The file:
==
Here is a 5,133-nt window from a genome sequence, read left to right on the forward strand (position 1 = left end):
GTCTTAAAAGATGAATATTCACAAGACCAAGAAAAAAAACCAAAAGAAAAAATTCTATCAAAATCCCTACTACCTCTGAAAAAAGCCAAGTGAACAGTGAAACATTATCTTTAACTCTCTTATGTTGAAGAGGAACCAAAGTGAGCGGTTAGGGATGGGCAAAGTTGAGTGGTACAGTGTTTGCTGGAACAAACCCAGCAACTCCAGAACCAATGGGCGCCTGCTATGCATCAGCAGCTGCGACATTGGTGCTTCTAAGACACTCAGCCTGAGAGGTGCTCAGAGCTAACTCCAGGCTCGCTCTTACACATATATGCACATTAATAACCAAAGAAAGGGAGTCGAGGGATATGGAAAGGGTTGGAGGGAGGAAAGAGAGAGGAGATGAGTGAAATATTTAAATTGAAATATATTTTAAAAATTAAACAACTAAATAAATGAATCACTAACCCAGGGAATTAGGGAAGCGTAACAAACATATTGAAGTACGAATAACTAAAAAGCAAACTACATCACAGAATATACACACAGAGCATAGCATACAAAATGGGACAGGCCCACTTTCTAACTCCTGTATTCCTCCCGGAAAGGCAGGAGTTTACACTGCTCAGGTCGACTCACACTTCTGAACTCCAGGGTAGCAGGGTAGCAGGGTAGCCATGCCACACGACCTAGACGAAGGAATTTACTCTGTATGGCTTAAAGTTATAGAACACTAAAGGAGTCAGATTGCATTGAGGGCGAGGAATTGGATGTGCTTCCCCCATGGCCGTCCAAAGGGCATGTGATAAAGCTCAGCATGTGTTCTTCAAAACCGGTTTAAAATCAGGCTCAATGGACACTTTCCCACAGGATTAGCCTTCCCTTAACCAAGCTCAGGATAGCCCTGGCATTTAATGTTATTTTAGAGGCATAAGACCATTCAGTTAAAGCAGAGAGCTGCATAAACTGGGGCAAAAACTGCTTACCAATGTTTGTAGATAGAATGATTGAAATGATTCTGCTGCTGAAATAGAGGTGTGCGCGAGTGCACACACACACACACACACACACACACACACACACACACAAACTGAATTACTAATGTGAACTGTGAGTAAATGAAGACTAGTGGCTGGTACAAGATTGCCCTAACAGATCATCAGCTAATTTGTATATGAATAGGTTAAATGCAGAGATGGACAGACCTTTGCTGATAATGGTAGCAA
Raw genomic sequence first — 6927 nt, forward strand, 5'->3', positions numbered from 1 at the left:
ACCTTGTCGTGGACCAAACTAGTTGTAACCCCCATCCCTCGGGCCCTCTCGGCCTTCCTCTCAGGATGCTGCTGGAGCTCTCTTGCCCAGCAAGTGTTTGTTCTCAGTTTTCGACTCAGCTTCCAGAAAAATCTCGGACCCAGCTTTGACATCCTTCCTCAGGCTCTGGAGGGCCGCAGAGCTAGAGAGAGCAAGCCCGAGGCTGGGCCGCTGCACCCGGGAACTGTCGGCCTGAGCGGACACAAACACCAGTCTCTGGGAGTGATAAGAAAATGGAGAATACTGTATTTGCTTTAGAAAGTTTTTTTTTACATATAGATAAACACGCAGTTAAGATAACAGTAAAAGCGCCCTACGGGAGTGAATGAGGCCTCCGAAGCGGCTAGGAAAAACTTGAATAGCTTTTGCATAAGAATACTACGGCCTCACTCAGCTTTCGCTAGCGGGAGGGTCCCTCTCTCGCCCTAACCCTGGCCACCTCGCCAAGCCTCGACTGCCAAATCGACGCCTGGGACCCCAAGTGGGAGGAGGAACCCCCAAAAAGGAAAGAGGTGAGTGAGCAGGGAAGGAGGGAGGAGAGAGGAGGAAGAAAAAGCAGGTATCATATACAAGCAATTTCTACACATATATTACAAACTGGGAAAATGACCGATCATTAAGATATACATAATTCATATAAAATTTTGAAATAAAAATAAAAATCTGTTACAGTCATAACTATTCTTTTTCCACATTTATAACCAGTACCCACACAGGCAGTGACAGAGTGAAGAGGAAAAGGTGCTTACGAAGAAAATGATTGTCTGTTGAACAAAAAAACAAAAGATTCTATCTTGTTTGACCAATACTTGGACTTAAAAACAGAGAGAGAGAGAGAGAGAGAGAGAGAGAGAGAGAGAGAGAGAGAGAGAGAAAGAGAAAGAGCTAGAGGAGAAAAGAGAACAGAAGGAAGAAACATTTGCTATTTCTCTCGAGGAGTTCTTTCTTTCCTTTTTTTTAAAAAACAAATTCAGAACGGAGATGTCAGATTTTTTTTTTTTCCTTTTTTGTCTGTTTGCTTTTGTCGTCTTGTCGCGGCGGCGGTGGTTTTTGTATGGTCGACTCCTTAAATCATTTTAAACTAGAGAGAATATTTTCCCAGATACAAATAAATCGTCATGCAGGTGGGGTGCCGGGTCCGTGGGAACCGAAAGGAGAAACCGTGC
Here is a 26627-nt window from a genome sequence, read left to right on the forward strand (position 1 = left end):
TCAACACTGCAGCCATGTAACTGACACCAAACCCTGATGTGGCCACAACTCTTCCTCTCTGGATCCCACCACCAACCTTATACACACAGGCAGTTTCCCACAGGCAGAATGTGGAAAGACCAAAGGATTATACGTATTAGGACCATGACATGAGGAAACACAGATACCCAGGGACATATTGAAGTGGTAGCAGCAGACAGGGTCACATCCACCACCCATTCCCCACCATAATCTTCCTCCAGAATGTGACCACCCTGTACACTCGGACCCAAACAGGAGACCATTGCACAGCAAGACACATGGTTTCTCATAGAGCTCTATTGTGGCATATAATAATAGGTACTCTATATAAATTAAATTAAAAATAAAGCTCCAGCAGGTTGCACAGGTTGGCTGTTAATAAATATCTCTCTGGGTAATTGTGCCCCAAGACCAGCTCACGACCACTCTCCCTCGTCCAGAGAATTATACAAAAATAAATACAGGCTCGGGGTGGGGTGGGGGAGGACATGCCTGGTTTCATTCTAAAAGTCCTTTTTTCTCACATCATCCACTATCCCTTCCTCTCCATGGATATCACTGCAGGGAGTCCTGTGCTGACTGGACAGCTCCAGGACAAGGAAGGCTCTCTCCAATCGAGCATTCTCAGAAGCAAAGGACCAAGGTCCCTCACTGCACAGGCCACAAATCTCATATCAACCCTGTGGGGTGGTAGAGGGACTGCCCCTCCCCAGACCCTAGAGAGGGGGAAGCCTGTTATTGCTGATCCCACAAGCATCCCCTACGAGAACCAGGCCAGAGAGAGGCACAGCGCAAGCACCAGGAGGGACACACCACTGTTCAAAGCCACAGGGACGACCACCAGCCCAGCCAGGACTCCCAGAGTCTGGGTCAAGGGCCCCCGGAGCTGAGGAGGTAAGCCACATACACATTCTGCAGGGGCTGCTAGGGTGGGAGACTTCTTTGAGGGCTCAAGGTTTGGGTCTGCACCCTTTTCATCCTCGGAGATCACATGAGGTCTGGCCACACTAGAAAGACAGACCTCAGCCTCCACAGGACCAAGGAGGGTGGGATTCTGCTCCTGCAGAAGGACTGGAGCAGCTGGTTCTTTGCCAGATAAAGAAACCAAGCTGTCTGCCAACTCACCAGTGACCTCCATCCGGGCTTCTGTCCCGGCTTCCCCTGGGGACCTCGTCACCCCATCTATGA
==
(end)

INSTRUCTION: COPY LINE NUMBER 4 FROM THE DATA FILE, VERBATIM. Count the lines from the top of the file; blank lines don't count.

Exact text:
ACCTTGTCGTGGACCAAACTAGTTGTAACCCCCATCCCTCGGGCCCTCTCGGCCTTCCTCTCAGGATGCTGCTGGAGCTCTCTTGCCCAGCAAGTGTTTGTTCTCAGTTTTCGACTCAGCTTCCAGAAAAATCTCGGACCCAGCTTTGACATCCTTCCTCAGGCTCTGGAGGGCCGCAGAGCTAGAGAGAGCAAGCCCGAGGCTGGGCCGCTGCACCCGGGAACTGTCGGCCTGAGCGGACACAAACACCAGTCTCTGGGAGTGATAAGAAAATGGAGAATACTGTATTTGCTTTAGAAAGTTTTTTTTTACATATAGATAAACACGCAGTTAAGATAACAGTAAAAGCGCCCTACGGGAGTGAATGAGGCCTCCGAAGCGGCTAGGAAAAACTTGAATAGCTTTTGCATAAGAATACTACGGCCTCACTCAGCTTTCGCTAGCGGGAGGGTCCCTCTCTCGCCCTAACCCTGGCCACCTCGCCAAGCCTCGACTGCCAAATCGACGCCTGGGACCCCAAGTGGGAGGAGGAACCCCCAAAAAGGAAAGAGGTGAGTGAGCAGGGAAGGAGGGAGGAGAGAGGAGGAAGAAAAAGCAGGTATCATATACAAGCAATTTCTACACATATATTACAAACTGGGAAAATGACCGATCATTAAGATATACATAATTCATATAAAATTTTGAAATAAAAATAAAAATCTGTTACAGTCATAACTATTCTTTTTCCACATTTATAACCAGTACCCACACAGGCAGTGACAGAGTGAAGAGGAAAAGGTGCTTACGAAGAAAATGATTGTCTGTTGAACAAAAAAACAAAAGATTCTATCTTGTTTGACCAATACTTGGACTTAAAAACAGAGAGAGAGAGAGAGAGAGAGAGAGAGAGAGAGAGAGAGAGAGAGAGAGAAAGAGAAAGAGCTAGAGGAGAAAAGAGAACAGAAGGAAGAAACATTTGCTATTTCTCTCGAGGAGTTCTTTCTTTCCTTTTTTTTAAAAAACAAATTCAGAACGGAGATGTCAGATTTTTTTTTTTTCCTTTTTTGTCTGTTTGCTTTTGTCGTCTTGTCGCGGCGGCGGTGGTTTTTGTATGGTCGACTCCTTAAATCATTTTAAACTAGAGAGAATATTTTCCCAGATACAAATAAATCGTCATGCAGGTGGGGTGCCGGGTCCGTGGGAACCGAAAGGAGAAACCGTGC